Audiologists hold postgraduate university qualifications (Masters [or equivalent] or Doctorate degrees). They are qualified to prevent, assess, treat (non-medically/non-surgically) and manage disorders of hearing, auditory perception, the auditory elements of cognition and balance resulting from impaired or altered function of the ears and/or brain in people of all ages (from newborns to the elderly) and their communication partners. Audiologists use behavioural, acoustic and electrophysiological methods to assess auditory function. They provide auditory therapy, counselling and auditory devices to treat or manage auditory disorders. Auditory devices prescribed and dispensed by audiologists include assistive listening devices, hearing aids and implants. Audiologists work together with many other healthcare professionals such as otolaryngologists (ENT specialists), neurologists, paediatricians, psychiatrists, general medical practitioners, psychologists, speech pathologists, occupational therapists, and educationalists. Audiologists refer to those and other professionals when a particular aspect of person’s auditory disorder exceeds the assessment and treatment options within their scope of practice (for example, an audiologist might refer a person to an otorhinolaryngologists [ENT specialist] for the medical/surgical management of that person’s hearing disorder). Many audiologists employ or work in partnership with audiometrists. Audiologists may specialise in areas through experience, further university study, or engaging in ongoing education. Some professional associations may recognise specialist skills of audiologists who undertake further training or by reputation.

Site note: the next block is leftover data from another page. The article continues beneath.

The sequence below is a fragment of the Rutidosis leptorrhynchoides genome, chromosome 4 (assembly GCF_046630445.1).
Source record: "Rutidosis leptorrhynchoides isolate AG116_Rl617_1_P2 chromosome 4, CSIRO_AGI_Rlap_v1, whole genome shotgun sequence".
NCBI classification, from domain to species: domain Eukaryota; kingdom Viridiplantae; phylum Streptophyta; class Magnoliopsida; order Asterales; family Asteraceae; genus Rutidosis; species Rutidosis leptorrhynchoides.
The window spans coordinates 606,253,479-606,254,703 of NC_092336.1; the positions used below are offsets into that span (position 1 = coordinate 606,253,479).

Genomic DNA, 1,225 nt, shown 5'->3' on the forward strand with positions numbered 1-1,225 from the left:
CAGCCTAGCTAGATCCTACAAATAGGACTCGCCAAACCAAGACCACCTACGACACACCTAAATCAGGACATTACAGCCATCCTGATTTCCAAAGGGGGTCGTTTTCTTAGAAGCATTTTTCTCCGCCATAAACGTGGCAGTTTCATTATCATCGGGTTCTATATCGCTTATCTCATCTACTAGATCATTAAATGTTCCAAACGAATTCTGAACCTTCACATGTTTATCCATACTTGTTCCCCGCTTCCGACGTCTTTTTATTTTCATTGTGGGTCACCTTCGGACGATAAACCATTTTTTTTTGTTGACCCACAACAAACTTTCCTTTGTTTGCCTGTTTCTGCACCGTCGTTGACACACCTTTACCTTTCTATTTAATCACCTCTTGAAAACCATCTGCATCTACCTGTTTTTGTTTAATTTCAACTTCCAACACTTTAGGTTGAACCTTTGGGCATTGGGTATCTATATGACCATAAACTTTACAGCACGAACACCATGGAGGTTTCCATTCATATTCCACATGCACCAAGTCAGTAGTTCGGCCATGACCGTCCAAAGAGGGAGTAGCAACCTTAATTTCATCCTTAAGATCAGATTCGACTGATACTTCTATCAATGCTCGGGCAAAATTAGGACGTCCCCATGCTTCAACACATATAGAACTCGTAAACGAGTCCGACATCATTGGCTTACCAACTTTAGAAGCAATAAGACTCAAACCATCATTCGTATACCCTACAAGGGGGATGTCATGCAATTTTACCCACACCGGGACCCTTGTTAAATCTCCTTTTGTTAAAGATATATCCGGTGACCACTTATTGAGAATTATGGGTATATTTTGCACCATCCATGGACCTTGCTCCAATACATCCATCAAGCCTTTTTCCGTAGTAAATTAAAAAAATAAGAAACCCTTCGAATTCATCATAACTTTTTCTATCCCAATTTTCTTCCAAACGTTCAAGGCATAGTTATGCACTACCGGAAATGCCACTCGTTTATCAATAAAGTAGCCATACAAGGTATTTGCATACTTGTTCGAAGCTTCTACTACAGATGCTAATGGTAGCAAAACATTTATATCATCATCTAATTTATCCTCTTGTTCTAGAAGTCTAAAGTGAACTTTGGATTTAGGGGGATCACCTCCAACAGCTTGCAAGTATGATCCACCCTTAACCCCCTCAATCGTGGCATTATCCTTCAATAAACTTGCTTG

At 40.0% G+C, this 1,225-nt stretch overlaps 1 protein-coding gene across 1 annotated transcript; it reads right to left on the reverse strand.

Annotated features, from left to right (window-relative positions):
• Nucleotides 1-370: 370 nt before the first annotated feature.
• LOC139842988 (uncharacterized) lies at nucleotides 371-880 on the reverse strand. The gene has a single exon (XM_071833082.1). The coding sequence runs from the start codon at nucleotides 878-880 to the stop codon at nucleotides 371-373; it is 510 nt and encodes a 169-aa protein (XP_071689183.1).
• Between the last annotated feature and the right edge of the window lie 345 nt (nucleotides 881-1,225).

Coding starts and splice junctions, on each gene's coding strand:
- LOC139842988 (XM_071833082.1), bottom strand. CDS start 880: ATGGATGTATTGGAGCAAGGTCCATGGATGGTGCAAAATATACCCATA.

Any person who consults an audiologist can expect to receive a comprehensive assessment of auditory function and communication, appropriate to the extent of the presenting difficulties. For some individuals, that may mean receiving services that are audiometric, and which might also be offered by an audiometrist. For other individuals (e.g., children and/or individuals with auditory processing disorders or cognitive impairment), the need for audiologic assessment and/or intervention will be apparent from the initial contact and additional options such as communication training for the individual and others, implantable devices, auditory therapy/ training, environmental changes, educational services or advanced diagnostic assessments will be offered.